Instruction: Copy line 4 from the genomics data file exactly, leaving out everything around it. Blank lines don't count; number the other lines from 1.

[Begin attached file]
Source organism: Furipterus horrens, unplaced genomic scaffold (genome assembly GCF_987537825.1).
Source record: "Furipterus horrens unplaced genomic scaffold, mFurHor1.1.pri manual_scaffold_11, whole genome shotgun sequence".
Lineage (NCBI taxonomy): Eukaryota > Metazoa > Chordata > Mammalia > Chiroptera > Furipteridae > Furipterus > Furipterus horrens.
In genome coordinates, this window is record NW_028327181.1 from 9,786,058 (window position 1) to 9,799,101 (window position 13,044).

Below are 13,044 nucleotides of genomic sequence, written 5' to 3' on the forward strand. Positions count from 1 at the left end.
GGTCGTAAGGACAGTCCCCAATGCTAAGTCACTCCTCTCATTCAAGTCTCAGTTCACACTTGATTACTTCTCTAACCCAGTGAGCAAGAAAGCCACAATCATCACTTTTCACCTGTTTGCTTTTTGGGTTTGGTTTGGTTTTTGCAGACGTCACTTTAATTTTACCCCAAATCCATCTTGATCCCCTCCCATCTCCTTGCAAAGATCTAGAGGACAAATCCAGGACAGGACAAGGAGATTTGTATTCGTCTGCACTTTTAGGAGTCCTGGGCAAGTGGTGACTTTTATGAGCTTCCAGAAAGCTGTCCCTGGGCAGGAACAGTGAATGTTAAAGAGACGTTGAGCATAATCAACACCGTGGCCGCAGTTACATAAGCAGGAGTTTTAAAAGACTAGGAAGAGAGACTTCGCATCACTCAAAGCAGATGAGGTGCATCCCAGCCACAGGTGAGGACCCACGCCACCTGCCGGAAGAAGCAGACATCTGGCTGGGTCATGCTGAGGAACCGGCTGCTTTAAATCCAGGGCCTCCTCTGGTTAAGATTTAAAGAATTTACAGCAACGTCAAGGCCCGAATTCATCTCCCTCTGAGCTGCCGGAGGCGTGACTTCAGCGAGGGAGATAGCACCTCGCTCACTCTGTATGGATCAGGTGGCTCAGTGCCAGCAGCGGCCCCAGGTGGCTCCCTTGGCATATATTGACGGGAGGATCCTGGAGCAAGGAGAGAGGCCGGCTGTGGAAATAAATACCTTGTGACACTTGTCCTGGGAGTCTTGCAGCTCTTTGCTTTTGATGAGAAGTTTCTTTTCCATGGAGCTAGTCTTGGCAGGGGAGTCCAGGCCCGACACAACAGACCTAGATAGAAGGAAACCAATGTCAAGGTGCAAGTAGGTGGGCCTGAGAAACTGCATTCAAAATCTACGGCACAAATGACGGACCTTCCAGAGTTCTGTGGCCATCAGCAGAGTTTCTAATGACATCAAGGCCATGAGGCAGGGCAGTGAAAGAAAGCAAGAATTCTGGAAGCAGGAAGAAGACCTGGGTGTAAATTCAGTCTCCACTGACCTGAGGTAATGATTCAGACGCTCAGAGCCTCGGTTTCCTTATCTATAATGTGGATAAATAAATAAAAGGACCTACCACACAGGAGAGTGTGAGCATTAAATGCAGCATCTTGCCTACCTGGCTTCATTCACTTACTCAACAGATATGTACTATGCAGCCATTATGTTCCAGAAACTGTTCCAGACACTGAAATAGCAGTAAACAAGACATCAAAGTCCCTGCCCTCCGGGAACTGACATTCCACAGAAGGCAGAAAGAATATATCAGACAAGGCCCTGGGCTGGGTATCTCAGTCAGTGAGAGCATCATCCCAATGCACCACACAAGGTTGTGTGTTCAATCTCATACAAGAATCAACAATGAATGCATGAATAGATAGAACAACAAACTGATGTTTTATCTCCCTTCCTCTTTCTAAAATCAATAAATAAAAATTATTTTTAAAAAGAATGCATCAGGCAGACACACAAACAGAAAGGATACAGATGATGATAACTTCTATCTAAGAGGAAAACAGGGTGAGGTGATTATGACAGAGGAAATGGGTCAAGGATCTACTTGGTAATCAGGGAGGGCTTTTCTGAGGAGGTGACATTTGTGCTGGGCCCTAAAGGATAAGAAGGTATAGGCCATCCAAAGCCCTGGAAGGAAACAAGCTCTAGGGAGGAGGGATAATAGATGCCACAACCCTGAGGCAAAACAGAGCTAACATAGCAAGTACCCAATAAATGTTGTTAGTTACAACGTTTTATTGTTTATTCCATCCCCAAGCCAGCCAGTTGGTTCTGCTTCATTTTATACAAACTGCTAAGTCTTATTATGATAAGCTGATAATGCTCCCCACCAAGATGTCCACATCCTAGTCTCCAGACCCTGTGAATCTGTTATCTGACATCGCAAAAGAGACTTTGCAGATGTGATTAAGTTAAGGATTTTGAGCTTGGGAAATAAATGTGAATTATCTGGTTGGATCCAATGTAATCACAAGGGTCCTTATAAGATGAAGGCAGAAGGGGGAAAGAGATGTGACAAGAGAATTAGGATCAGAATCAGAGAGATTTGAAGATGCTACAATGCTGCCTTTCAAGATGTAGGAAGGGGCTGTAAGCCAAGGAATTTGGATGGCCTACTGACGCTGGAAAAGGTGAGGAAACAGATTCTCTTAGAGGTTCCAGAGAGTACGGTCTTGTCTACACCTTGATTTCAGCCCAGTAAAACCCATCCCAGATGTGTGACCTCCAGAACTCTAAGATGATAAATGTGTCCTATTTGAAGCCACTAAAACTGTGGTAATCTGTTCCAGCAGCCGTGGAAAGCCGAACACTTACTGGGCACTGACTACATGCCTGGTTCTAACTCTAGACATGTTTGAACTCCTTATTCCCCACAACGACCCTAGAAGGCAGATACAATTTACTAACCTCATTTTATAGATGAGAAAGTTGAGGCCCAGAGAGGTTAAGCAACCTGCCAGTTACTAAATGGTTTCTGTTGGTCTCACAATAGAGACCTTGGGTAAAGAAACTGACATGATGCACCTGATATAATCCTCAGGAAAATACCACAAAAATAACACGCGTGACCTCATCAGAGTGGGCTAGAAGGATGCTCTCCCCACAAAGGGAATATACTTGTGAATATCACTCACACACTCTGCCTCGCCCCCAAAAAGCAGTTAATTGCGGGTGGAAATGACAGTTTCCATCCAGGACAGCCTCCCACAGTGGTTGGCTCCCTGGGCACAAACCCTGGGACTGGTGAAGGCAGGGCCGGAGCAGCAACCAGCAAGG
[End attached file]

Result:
In genome coordinates, this window is record NW_028327181.1 from 9,786,058 (window position 1) to 9,799,101 (window position 13,044).